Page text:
/ (ˌkwɪəbuːˈjiː) /

  1. a type of leather hardened by soaking in wax, used for armour before the 14th century

Origin of cuir-bouilli

French, literally: boiled leather

Words Nearby cuir-bouilli

Collins English Dictionary - Complete & Unabridged 2012 Digital Edition © William Collins Sons & Co. Ltd. 1979, 1986 © HarperCollins Publishers 1998, 2000, 2003, 2005, 2006, 2007, 2009, 2012

How to use cuir-bouilli in a sentence

  • cuir-bouilli, leather softened by boiling, during which process it took any form or impression required, and afterwards hardened.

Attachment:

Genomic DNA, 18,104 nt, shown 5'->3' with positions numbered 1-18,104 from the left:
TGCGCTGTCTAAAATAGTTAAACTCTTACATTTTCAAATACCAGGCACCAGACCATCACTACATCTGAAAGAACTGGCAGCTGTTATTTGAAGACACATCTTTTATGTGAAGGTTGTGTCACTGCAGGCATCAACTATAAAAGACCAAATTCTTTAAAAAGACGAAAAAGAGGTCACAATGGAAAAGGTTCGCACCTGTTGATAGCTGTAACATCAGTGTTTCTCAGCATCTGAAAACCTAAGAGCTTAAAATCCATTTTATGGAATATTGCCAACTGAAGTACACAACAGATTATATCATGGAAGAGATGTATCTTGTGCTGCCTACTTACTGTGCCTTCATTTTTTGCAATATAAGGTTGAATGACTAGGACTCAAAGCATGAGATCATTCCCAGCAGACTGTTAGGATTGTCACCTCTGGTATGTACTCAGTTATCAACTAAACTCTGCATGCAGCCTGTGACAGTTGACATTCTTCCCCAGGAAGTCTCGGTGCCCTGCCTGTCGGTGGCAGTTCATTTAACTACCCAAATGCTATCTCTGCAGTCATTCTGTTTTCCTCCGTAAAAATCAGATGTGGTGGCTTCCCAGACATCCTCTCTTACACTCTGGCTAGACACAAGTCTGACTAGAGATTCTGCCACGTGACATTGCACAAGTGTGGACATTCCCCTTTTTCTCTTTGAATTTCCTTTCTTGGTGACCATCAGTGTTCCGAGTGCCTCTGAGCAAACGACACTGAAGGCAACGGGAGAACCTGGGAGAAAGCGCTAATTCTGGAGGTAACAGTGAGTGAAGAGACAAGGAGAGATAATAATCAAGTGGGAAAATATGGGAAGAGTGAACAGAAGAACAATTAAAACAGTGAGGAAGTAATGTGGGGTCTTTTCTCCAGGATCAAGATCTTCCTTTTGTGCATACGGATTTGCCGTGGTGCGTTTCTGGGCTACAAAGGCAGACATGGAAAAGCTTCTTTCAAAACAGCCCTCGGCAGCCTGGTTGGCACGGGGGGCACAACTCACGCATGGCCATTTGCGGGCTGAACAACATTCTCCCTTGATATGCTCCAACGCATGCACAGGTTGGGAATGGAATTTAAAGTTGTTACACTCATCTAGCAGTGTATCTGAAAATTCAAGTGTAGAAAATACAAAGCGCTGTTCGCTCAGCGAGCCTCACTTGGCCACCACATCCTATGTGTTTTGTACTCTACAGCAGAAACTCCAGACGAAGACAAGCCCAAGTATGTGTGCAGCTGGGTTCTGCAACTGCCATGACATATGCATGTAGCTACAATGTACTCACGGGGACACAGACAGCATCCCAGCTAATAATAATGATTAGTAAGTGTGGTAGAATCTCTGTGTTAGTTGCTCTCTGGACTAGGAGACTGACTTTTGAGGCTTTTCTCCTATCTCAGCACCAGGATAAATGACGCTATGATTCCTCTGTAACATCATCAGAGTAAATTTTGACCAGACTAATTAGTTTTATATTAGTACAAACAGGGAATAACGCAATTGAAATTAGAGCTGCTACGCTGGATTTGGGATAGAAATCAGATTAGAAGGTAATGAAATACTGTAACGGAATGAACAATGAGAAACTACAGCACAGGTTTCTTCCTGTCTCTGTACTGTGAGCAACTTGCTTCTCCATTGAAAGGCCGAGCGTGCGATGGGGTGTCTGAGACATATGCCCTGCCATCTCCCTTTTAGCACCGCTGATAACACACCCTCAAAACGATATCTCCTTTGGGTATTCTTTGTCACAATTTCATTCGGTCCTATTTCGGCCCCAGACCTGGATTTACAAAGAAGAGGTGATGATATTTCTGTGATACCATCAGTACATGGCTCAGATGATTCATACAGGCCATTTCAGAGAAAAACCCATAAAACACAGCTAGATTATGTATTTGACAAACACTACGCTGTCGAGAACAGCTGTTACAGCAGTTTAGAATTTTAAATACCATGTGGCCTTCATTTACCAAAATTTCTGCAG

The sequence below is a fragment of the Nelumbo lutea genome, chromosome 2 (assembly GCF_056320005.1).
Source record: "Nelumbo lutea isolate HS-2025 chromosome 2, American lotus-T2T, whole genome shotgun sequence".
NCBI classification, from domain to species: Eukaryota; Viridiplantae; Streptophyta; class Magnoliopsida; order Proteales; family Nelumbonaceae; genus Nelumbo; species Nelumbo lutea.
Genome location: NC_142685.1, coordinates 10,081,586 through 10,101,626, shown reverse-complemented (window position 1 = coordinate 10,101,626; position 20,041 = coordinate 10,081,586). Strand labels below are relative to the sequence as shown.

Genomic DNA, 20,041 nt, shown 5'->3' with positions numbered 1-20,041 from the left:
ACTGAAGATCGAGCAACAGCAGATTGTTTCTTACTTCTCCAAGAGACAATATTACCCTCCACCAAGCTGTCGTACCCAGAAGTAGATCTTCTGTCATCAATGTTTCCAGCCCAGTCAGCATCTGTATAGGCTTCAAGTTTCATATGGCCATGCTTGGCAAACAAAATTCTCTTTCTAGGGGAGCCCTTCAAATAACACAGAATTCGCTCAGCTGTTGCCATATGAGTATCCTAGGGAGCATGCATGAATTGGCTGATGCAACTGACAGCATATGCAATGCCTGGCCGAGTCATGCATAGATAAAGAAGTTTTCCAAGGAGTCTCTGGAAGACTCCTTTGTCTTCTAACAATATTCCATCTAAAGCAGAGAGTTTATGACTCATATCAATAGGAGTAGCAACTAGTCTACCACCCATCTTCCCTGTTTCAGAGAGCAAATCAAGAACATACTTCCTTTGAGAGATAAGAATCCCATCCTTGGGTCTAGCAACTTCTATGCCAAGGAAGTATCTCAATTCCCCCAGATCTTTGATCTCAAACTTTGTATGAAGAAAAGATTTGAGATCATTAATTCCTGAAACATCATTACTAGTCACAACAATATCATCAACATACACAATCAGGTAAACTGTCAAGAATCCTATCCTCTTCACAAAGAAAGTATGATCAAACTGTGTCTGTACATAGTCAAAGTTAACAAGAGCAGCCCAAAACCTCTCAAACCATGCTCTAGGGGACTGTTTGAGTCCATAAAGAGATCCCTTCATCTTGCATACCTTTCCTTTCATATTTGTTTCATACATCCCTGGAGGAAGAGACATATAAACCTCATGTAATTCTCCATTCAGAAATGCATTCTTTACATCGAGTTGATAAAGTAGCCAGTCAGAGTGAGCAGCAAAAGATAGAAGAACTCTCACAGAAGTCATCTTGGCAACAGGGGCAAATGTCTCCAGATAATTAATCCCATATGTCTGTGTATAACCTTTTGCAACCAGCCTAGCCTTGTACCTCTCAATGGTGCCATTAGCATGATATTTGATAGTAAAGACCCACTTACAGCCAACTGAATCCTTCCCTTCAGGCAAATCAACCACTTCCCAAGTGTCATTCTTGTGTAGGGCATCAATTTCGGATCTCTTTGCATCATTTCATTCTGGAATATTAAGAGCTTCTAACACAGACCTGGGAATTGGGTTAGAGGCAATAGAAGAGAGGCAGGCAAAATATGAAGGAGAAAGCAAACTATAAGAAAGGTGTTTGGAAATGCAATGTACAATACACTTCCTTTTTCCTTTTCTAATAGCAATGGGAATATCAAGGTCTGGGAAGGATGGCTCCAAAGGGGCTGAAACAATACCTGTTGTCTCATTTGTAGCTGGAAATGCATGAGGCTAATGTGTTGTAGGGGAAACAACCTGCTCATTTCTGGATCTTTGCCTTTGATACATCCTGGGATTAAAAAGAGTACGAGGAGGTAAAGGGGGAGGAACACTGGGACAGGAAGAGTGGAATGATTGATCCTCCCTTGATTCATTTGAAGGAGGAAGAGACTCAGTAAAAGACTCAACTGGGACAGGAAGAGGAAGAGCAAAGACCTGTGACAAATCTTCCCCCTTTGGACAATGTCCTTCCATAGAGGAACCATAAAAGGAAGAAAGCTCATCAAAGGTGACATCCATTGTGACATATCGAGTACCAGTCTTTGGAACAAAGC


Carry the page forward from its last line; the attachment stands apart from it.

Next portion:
Some Heroes of Travel | W. H. Davenport Adams
  • At the side is a cuir bouilli crupper as worn by the English heavy cavalry in the sixteenth century.

  • In order to protect the knee, a knee-cap, or genouillire of cuir bouilli, was fastened over it.

  • The style was none other than a piecing together of the best features of chain mail, plate, and cuir-bouilli.

    Chats on Military Curios | Stanley C. Johnson
  • When it had dried to a fitting hardness it was covered with cuir-bouilli, or boiled leather, which made it watertight.

    On the Spanish Main | John Masefield